And lest my fellow libertarians ever feel as if the whole apparatus of the state is on the left’s side, do keep in mind the FBI won’t even tell the public who it was who was reportedly plotting to kill Occupy leaders a while back. There does come a point when the regime cares less about the radicals’ rightward or leftward desires than about making sure radicalism in general is contained, whether by means internal or external to the radical movements, and the boat is thus unrocked.

7. If you don’t believe the elite can dispense with all its apparent internal divisions when there is money and power at stake, how exactly do you explain media tycoon Chris Ruddy, originally famous for spreading those 90s conspiracy theories about Vince Foster being murdered, donating $1 million to Vince Foster’s ex-bosses the Clintons via their increasingly-infamous foundation? Well, maybe he’s hoping if he pays them enough, they won’t kill him.

8. Closer to home and on a less grandiose scale, libertarian-leaning NYC Councilman Dan Halloran got sentenced to ten years for what amounts to soliciting bribes. You may recall that in addition to being a rare Republican councilman here, he’s also a Norse-style neopagan – and sadly, it now appears he may be in the joint by the time Thor is on the big screen again.

A left-leaning, hippie-style neopagan in Austin, TX warned me the neopagan community was worried Halloran would embarrass them eventually. I know the feeling. Here’s hoping he gets out one day soon, though, and still achieves his dream of becoming a scuba instructor.

9. The new fashion in radicalism seems to be p.c. etiquette-enforcement on steroids, something I think will ultimately just prove annoying to the right, largely useless to the left, and baffling to the general population.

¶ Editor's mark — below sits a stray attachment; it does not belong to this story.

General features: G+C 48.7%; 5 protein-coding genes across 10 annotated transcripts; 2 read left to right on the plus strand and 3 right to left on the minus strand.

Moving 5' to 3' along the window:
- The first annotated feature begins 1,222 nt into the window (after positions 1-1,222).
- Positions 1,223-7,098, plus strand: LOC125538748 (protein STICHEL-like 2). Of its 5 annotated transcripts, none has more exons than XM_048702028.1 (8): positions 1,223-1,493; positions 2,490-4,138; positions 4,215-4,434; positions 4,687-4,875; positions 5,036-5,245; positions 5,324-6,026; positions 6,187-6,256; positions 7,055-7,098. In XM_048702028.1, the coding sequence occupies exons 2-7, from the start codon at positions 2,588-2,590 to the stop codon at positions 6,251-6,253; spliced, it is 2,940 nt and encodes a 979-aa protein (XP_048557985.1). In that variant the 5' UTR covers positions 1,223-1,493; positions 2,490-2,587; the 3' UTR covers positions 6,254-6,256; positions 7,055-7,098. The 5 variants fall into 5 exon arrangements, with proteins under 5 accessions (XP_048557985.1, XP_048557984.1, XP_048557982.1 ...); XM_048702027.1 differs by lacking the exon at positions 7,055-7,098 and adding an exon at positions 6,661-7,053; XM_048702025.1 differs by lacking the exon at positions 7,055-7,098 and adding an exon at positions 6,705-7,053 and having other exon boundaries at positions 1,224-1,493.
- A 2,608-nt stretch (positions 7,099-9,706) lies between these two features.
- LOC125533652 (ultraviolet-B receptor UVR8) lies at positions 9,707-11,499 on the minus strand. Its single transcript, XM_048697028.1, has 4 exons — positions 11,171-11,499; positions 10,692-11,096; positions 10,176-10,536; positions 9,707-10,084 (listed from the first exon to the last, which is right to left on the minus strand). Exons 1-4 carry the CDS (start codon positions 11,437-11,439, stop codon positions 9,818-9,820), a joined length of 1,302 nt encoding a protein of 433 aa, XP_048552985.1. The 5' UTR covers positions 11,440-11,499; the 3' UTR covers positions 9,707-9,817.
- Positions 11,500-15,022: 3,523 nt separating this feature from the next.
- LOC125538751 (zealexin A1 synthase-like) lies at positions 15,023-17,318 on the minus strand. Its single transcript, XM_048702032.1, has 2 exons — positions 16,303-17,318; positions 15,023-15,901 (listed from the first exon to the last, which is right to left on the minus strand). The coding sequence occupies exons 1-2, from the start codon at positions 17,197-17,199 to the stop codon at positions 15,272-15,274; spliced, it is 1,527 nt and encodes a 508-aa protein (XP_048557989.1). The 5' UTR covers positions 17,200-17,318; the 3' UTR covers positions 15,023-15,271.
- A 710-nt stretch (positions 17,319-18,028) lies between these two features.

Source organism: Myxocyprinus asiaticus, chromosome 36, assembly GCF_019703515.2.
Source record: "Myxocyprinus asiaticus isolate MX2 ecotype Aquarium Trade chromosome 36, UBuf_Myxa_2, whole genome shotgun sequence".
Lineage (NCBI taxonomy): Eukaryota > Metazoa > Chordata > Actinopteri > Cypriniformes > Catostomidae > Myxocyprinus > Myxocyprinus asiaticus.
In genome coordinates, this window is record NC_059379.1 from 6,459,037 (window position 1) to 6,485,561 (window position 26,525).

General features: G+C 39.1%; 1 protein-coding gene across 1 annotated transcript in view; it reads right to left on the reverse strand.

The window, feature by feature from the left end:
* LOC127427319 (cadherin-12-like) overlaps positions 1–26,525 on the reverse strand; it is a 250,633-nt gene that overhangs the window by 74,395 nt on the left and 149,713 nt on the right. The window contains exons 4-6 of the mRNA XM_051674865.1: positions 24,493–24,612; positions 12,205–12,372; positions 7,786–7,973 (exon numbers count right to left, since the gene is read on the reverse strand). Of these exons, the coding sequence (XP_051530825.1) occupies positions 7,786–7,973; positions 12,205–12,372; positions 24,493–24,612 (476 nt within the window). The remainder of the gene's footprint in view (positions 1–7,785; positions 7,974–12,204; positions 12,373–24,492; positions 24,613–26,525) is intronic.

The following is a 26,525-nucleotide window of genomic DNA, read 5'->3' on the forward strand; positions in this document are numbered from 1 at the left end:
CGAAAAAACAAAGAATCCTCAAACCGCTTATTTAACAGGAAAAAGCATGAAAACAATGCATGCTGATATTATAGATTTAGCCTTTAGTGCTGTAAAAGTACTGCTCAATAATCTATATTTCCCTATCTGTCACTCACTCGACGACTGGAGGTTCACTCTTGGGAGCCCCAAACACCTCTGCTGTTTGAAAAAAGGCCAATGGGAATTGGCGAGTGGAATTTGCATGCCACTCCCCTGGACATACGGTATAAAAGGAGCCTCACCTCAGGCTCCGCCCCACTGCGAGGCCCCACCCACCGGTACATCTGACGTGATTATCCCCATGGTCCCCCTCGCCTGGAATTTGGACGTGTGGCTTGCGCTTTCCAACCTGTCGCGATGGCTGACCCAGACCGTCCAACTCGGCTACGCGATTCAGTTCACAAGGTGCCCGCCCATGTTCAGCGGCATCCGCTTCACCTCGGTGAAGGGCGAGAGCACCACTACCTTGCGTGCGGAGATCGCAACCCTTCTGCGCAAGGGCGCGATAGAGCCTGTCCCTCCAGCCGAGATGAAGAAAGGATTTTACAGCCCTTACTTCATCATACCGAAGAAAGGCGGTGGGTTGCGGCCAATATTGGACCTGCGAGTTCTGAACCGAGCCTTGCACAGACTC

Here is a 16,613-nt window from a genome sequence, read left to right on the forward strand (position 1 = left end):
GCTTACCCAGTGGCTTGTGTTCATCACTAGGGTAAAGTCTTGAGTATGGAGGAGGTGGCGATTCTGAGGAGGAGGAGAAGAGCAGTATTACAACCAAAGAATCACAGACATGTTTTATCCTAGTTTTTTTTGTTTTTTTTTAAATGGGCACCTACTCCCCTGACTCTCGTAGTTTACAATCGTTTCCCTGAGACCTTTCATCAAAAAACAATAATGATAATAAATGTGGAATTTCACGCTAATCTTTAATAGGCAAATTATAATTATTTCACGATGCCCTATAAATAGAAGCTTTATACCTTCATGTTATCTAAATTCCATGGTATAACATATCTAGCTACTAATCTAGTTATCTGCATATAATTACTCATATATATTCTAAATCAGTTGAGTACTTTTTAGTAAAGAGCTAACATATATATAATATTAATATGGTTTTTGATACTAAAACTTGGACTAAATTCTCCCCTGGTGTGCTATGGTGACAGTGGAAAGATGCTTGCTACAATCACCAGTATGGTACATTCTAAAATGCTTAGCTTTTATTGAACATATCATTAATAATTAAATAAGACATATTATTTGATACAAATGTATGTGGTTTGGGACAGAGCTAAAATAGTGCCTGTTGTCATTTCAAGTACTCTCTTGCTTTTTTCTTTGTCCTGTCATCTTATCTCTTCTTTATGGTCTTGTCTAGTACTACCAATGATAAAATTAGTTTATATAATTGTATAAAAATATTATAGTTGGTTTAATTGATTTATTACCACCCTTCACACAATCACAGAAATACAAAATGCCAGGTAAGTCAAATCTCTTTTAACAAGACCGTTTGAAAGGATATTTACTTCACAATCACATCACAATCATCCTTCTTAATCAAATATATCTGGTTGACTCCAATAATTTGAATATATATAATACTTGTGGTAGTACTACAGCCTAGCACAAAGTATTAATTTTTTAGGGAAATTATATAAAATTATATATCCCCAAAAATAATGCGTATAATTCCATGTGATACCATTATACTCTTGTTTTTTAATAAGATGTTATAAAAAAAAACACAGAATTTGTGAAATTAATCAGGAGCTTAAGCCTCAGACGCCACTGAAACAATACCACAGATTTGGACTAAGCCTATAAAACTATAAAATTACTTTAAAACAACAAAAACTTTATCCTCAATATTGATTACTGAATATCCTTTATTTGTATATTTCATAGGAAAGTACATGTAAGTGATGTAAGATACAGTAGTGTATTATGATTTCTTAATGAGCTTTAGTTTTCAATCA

We now live in a society so left-wing and brain-addled by that specific metric that (as Justin Stoddard notes) people do things like produce videos condemning an evil man for taking up two subway seats (and thus abusing his supposed privilege) even while there is visibly a woman nearby in the same video taking up three subway seats and blocking the aisle. Can’t let the evidence of your own eyes get in the way of a liberal narrative, after all. Smash that patriarchy.

Meanwhile, if you use your video skills to expose real corruption, as journalist James O’Keefe has repeatedly done, your reward for your efforts is getting confronted by leftists like this.

10. There would seem to be ample opportunity for libertarians to weigh in about all the ways in which America is now insane, but libertarians aren’t very adept at connecting with public sentiment or riding the zeitgeist, mostly just at sounding half-assed and sold-out.

If you’re like me, you’d largely forgotten the Libertarian Party (a mere subset of the larger movement) exists since the rise of Rand Paul and other libertarians to prominence within the Republican Party, but some idiot at the Libertarian Party’s official Facebook page made a grab for relevance with a post calling for “No more Bushes, Pauls, or Clintons,” as though Rand’s dad Ron Paul spent his days in Congress being just another money-grubbing dynastic statist.

If I was uncertain before, now I know I can guiltlessly ignore the LP, and I don’t expect to mention them again. The search for better ways continues.

11. There are times when it seems as if the only way to predict what government will do is to assume that it is neither right nor left, neither pro-radical nor pro-establishment but simply consistently wrong and dangerous. How else does one explain things like the Department of Justice hiring a man who said Ayaan Hirsi Ali deserves to die? Whose side is the government on, exactly, if one still insists on asking questions like that?

One has to suspect chaos and violence, of any stripe, just sound like a good idea to the government.

12. And yet even the establishment gets something right once in a while, usually on the rare occasions it engages in self-criticism. With that in mind, by the week after next, I’ll take a look at a great book by the chief national correspondent of the New York Times, I kid you not: Mark Leibovich’s DC-dissecting, nausea- and laughter-inducing overview This Town